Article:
1991 World Championship in Athletics | Mike Powell's Long Jump world record
1991 World Championship in Athletics | Mike Powell's Long Jump world record

1991 World Championship in Athletics | Mike Powell's Long Jump world record

Posted on 17 February, 2023



World Championships in Athletics


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Mike Powell

Other protagonists

Carl Lewis


In the years preceding the 1991 World Championships in Athletics, Carl Lewis was unbeatable when it came to the Long Jump. He had won sixty-four consecutive competitions in the previous ten years and was aiming at one last objective: to beat Bob Beamon’s Long Jump world record, of 8.90 m, set in 1968 during the Mexico City Olympics.

Mike Powell was America’s second-best Long Jumper. He had lost the National Championships a few weeks earlier by only one centimeter. The winner: Carl Lewis, 8.64 at his last jump.

A few days earlier, Lewis had won the gold medal and set a new world record, running the 100 m in 9″86. He was now looking for the greatest Long Jump performance of his life. He would find it, but it would not be enough.

Warming up

It was August 30th, 1991, and the stage was fascinating: the Olympic Stadium in Tokyo, which also hosted athletics competitions during the 1964 Olympics. The competitors were world-class: all the ingredients were there for a memorable night.

Powell’s first attempt was terrible, as he landed at 7.85 m distance in the sand. He was nervous; he felt the pressure of the moment. Lewis, however, did not: his first jump was 8.68 m. It was the best performance of the year and the World Championship record. Yet, it was still not enough: he was aiming for more.

The two styles were considerably different: Lewis’ run-up style was elegant, and nothing was out of place. On the other side, Powell was energetic but almost seemed to lose control of his body. He would later claim to have jumped more than 8.90 m during training, but without ever being able to fully govern his action.

Powell felt good after his second attempt but knew he could do better. He thought he had reached something around 8.20, and 8.30 m. When the stadium screen showed 8.56, he understood it was the right night to go even further. Lewis – who fouled his second jump – knew the world champion title might be in danger.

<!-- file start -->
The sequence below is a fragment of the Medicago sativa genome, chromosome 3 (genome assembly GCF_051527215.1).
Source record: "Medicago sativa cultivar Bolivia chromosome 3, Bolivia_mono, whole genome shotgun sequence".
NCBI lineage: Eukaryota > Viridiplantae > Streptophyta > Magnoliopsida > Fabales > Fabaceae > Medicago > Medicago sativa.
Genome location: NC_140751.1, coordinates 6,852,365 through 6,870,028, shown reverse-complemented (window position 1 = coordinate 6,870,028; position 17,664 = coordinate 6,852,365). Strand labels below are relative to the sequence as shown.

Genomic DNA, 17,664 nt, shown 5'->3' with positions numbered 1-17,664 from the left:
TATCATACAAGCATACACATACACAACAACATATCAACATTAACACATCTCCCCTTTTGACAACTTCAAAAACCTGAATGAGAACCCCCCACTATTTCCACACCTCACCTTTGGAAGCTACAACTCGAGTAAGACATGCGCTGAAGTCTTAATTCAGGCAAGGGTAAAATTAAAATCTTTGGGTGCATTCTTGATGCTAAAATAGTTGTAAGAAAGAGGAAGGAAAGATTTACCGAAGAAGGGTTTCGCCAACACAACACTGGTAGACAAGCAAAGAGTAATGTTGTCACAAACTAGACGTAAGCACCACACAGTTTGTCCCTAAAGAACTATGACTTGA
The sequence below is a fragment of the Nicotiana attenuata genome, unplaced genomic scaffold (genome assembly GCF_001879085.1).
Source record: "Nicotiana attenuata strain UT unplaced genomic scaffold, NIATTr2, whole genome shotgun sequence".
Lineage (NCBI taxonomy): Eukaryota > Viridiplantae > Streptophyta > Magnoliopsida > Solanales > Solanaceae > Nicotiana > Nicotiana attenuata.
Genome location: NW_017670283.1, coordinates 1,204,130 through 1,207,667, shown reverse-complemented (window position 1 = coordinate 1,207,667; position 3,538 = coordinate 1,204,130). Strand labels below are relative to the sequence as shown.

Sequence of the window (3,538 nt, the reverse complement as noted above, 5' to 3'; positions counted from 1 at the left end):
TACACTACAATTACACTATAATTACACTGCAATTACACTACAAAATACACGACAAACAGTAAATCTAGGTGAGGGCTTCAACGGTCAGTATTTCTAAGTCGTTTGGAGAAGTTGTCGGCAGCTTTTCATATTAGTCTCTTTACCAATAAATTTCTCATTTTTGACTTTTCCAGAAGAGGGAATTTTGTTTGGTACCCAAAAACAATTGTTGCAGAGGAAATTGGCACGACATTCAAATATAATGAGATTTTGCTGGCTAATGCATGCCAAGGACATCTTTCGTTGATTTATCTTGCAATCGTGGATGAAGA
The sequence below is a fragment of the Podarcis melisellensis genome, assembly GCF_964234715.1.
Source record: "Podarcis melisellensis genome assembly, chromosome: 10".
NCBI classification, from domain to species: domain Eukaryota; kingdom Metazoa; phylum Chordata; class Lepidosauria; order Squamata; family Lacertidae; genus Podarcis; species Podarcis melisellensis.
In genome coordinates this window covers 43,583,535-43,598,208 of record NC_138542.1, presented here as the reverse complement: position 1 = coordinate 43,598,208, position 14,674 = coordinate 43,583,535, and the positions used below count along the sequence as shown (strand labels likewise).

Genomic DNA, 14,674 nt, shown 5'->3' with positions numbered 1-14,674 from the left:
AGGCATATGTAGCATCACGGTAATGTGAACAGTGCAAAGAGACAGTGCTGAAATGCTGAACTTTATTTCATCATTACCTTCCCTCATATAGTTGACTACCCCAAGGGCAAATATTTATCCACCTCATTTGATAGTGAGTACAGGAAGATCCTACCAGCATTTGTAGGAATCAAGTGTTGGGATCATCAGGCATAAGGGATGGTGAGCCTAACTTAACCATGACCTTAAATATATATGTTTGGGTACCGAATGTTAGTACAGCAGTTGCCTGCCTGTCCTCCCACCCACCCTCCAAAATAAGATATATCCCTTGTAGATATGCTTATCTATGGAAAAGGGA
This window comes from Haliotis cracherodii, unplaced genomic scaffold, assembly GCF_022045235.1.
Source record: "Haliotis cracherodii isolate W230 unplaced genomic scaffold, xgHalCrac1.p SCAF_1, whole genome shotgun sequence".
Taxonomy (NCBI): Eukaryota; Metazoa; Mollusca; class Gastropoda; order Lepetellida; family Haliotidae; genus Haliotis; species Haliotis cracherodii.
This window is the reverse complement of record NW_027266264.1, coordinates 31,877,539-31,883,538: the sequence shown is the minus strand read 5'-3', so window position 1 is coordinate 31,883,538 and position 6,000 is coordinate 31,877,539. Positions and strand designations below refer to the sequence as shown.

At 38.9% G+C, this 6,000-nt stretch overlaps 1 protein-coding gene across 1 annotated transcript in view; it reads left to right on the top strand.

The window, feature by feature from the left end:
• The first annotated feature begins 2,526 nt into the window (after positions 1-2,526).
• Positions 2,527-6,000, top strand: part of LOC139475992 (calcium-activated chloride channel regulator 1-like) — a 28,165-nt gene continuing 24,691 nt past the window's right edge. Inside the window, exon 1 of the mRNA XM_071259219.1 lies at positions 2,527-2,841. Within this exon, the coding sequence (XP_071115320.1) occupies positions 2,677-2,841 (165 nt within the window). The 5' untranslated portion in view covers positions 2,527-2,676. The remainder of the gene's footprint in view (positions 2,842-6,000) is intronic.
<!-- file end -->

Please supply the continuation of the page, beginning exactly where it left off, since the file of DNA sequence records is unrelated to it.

A few minutes later, however, Lewis flew far away after a modest 8.29 m from Powell. While still waiting for the measurement, the screen signalled the wind speed at 2.3 m/s, 0.3 m/s too fast for the result to be officially listed as a record. Lewis celebrated nonetheless when he realized he had jumped 8.83. Now the world champion title looked close once again.

A new world record

After the first three jumps, the eight best athletes were given three other attempts, although it was clear to anyone that the competition for the gold medal was between the two. Powell jumped very far in the fourth attempt, maybe over 8.80 m, but the official raised the foul red flag. He looked desperate; he approached the official looking for any evidence of his foul. Would he find the one, perfect moment?

On the other side, Lewis looked untouchable. He was battling with history right then. His next jump was a masterpiece, but the script remained the same. The wind screen invalidated the record attempt, indicating a speed of +2.9 m/s. Incredibly enough, nobody seemed to care when the official measure was announced: 8.91 m, the longest jump ever achieved by a human being. A remarkable result: for the moment, the world record could wait.

Powell observed his the rival celebrating: he knew he had to beat the world record to win the gold before the competition, and he knew it now, with two attempts left. When he stepped onto the run-up lane, Powell brought him with his desperation and the sheer desire to win. The world record was not a factor anymore. His only desire that night was to beat Lewis.

The run-up was messier than usual, with the takeoff before the foul line, and additionally the wind was 0.3 m/s. The landing was further away than ever before. Further than Carl Lewis a few seconds before, and furthest than anyone ever: 8.95 m, Powell was now in the gold medal spot. Into the bargain, he was also the new Long Jump world record holder.

The celebration was full of joy and surprise. When he had calmed down, however, fear kicked in: would Lewis be able to beat him?

He would not. He would not get far away, either: the last two jumps would measure 8.87 and 8.84 m respectively. Lewis had most likely completed the most incredible long jump competition of all time: 8.87 meant a personal record and a third wind-legal leap of all time. His 8.68 m in the first jump, an already extraordinary result, would end up being his worst performance of the night; he had jumped over the 8.80 m mark four times in a row, an incredible proof of consistency. However, he had lost. Long Jump competitions reward the peaks, and Mike Powell had peaked to a world record, on a night in Tokyo that people worldwide would not forget.

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